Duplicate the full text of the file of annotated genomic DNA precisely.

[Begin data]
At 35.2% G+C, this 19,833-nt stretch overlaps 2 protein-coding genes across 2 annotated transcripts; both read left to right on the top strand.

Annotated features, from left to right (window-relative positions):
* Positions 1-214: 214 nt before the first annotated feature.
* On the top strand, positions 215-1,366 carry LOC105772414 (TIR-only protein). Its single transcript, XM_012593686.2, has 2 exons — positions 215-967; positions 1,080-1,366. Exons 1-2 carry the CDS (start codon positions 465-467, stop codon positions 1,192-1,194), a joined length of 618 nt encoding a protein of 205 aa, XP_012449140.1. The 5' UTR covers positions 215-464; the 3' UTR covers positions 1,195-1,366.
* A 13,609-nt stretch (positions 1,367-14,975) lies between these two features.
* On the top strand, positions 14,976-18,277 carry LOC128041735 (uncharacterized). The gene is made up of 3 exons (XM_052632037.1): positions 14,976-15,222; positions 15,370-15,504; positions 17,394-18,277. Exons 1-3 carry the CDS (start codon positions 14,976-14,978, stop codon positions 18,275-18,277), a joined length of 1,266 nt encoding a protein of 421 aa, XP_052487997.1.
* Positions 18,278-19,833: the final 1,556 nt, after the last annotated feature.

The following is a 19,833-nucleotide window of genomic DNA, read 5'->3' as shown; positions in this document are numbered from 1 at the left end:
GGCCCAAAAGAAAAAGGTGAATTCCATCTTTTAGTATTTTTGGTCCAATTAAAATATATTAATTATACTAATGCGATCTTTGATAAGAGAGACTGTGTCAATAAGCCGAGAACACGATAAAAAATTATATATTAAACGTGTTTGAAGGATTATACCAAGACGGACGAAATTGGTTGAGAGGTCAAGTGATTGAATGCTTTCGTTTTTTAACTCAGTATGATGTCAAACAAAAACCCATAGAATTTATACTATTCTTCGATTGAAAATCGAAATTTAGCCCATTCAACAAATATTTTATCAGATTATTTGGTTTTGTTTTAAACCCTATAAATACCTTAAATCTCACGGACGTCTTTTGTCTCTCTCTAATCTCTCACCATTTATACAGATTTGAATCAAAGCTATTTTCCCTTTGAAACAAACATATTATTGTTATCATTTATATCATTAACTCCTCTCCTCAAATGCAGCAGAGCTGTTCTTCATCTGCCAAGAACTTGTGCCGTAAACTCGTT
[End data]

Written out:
At 35.2% G+C, this 19,833-nt stretch overlaps 2 protein-coding genes across 2 annotated transcripts; both read left to right on the top strand.

Annotated features, from left to right (window-relative positions):
* Positions 1-214: 214 nt before the first annotated feature.
* On the top strand, positions 215-1,366 carry LOC105772414 (TIR-only protein). Its single transcript, XM_012593686.2, has 2 exons — positions 215-967; positions 1,080-1,366. Exons 1-2 carry the CDS (start codon positions 465-467, stop codon positions 1,192-1,194), a joined length of 618 nt encoding a protein of 205 aa, XP_012449140.1. The 5' UTR covers positions 215-464; the 3' UTR covers positions 1,195-1,366.
* A 13,609-nt stretch (positions 1,367-14,975) lies between these two features.
* On the top strand, positions 14,976-18,277 carry LOC128041735 (uncharacterized). The gene is made up of 3 exons (XM_052632037.1): positions 14,976-15,222; positions 15,370-15,504; positions 17,394-18,277. Exons 1-3 carry the CDS (start codon positions 14,976-14,978, stop codon positions 18,275-18,277), a joined length of 1,266 nt encoding a protein of 421 aa, XP_052487997.1.
* Positions 18,278-19,833: the final 1,556 nt, after the last annotated feature.

The following is a 19,833-nucleotide window of genomic DNA, read 5'->3' as shown; positions in this document are numbered from 1 at the left end:
GGCCCAAAAGAAAAAGGTGAATTCCATCTTTTAGTATTTTTGGTCCAATTAAAATATATTAATTATACTAATGCGATCTTTGATAAGAGAGACTGTGTCAATAAGCCGAGAACACGATAAAAAATTATATATTAAACGTGTTTGAAGGATTATACCAAGACGGACGAAATTGGTTGAGAGGTCAAGTGATTGAATGCTTTCGTTTTTTAACTCAGTATGATGTCAAACAAAAACCCATAGAATTTATACTATTCTTCGATTGAAAATCGAAATTTAGCCCATTCAACAAATATTTTATCAGATTATTTGGTTTTGTTTTAAACCCTATAAATACCTTAAATCTCACGGACGTCTTTTGTCTCTCTCTAATCTCTCACCATTTATACAGATTTGAATCAAAGCTATTTTCCCTTTGAAACAAACATATTATTGTTATCATTTATATCATTAACTCCTCTCCTCAAATGCAGCAGAGCTGTTCTTCATCTGCCAAGAACTTGTGCCGTAAACTCGTT